My name is Patrick M McCormick and I have created this blog as a platform for my political views as well as those of select contributors.

I believe that American Politicians have lost sight of their goal: To uphold the Constitution and protect the rights of the people of the United States. They argue and bicker on the floor of their respective houses, positioning themselves for the next election, while they accomplish very little business for the citizens of this country.

Meanwhile our economy is sliding downward. Millions of our precious jobs have have been exported overseas. Our social safety net and other public services are being cut. Our middle class is rapidly disappearing and the numbers of citizens existing below the poverty line is increasing dramatically.

I plan to examine the causes of these terrible changes to our American way of life. Your comments will help us all arrive at some important conclusions.

Monday, August 30, 2010

Is Big Brother is Hiding in Your Trash Bin?

Remember when recycling was voluntary... it was too good to last. Don't get me wrong, I am in favor of recycling everything we use. It's just that millions of people are out of work and many millions more are earning less than they used to; a lot less.

Government workers are paid out of tax revenue. When tax revenue goes down, pressure is on governments to take a pay cut, cut hours or let some people go. Oh no! They intend to maintain the lifestyle they have become accustomed to. Instead of making cuts somewhere, they are getting creative; increasing fees, increasing fines and in the case of Cleveland... inventing new fines.

It seems to me that squeezing revenue out of struggling citizens in hard times is not serving their needs. It is preying upon them. When government officials and employees behave like this, they are not servants of the people. They are self-serving, greedy tyrants that need to be voted out of office.

Look out America, this is heading your way. Read it and weep.

Intelligent Trash Bins To Enforce Recycling
August 24, 2010

The city of Cleveland is implementing a waste-conscious initiative to enforce recycling efforts. 25,000 households per year will be provided with intelligent recycling bins equipped with sensors that passively detect how frequently residents bring recycling to the curb – until all 150,000 homes are covered. Households are fined if they fail to bring their recycling out frequently, and are found to have more than 10% recyclable material in their regular trash.
Similar programs have been launched in England that measure the amount of waste thrown out, fining households for excess waste.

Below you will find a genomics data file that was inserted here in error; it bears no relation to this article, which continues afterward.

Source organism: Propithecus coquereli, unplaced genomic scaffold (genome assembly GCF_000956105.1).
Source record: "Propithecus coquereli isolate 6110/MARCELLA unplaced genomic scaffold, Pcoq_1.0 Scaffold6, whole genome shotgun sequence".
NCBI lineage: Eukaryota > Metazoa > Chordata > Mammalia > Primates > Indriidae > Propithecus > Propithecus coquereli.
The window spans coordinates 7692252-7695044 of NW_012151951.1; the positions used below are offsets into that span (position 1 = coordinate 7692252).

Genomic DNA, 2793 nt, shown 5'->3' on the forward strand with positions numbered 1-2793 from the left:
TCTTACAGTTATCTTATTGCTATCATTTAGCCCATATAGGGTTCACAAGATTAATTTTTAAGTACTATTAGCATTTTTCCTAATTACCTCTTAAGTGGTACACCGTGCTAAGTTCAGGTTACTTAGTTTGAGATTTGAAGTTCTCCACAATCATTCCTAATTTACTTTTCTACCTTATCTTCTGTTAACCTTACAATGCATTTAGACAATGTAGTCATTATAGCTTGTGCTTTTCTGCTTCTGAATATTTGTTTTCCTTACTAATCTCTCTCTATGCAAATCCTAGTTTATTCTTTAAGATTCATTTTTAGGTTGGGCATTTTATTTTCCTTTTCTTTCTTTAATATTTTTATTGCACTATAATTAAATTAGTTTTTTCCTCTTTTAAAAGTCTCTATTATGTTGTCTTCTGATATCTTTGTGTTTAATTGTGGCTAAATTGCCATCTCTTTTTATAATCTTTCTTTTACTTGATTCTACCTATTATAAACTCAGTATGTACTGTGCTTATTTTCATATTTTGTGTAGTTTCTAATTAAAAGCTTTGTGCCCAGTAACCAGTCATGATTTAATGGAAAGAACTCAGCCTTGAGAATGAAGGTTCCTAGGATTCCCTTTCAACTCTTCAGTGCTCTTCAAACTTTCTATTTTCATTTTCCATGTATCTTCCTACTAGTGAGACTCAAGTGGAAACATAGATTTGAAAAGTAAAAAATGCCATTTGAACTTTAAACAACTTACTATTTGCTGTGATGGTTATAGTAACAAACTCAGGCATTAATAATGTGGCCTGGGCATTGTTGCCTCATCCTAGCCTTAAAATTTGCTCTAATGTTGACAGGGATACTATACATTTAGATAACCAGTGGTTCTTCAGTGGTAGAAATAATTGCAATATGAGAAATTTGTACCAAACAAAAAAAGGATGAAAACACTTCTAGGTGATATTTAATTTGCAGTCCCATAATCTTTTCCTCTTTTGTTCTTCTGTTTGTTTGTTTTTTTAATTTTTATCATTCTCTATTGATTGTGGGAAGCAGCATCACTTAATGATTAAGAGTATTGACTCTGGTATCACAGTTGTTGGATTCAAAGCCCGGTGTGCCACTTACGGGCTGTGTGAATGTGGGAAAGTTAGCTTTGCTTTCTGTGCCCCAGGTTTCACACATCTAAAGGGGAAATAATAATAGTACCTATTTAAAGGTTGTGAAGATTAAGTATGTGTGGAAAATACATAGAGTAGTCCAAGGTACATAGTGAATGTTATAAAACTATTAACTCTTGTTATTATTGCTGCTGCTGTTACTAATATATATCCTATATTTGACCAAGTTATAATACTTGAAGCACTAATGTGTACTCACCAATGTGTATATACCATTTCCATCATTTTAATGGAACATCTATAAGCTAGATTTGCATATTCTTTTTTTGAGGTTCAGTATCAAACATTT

City of Cleveland

Are We Engaged in an Ideological War With Ourselves?

“Shock Jock” personalities like Glenn Beck and Rush Limbaugh have gained very large followings preaching negative messages to their followers. They claim they have all the answers. Are they the new American Prophets or our new Fuhrers?

The sad fact is they are dealing in hatred and fear and might as well be dealing drugs or guns. The damage done to our society by their actions is incalculable. Our country, The United States of America was created on great principles like, "We, the people", "All men are created equal", “United We Stand”,” Liberty and Justice for All” and the “Bill of Rights”. These words are not found in their battle cries.

The use of hatred and fear serves only to drive wedges between US. By creating disharmony, these media personalities hope to gain some political or financial advantage for themselves and their sponsors. Their tactics follow social experiments conducted by Adolph Hitler and Saddam Hussein, to name a few. In difficult economic times, these tactics always find some support among the disenfranchised. Historically, the followers of these self-proclaimed prophets seldom benefit themselves and are discarded when no longer needed. Remember Hitler’s Brown Shirts.

Before anyone repeats their messages or follows one of these personalities blindly, ask yourself these questions, “What do I have to gain, personally, from this. Then ask, “How will my actions benefit my country and my neighbors”. Will my actions make America stronger, or weaker? Your answers are important, to you and me and our nation.

Think about it.

Should We Ditch the 14th Amendment?

I read an article by Roland S. Martin, CNN Contributor. He wrote, “Republicans such as Sens. Lindsey Graham, John Kyl and John Cornyn are tripping over themselves to jump on the latest "Dumb Way to Solve the Illegal Immigration Problem" by suggesting Congress examine repealing the 14th Amendment, which deals with one way of becoming a U.S. citizen.

The far right has latched onto the idea that the provision in question -- which grants citizenship to children born in the U.S. -- is being abused by illegal immigrants who choose to come to America to have their children, thus worsening the illegal immigration problem.”

Although Mr. Martin was negative, I was appalled. My opinion of the matter is this;

It is not the 14th amendment that is at fault. Most American citizens today are the descendants of foreign immigrants. Many of their grandparents never became citizens, but their children became citizens at birth because of the 14th Amendment. The system has worked well for more than a century.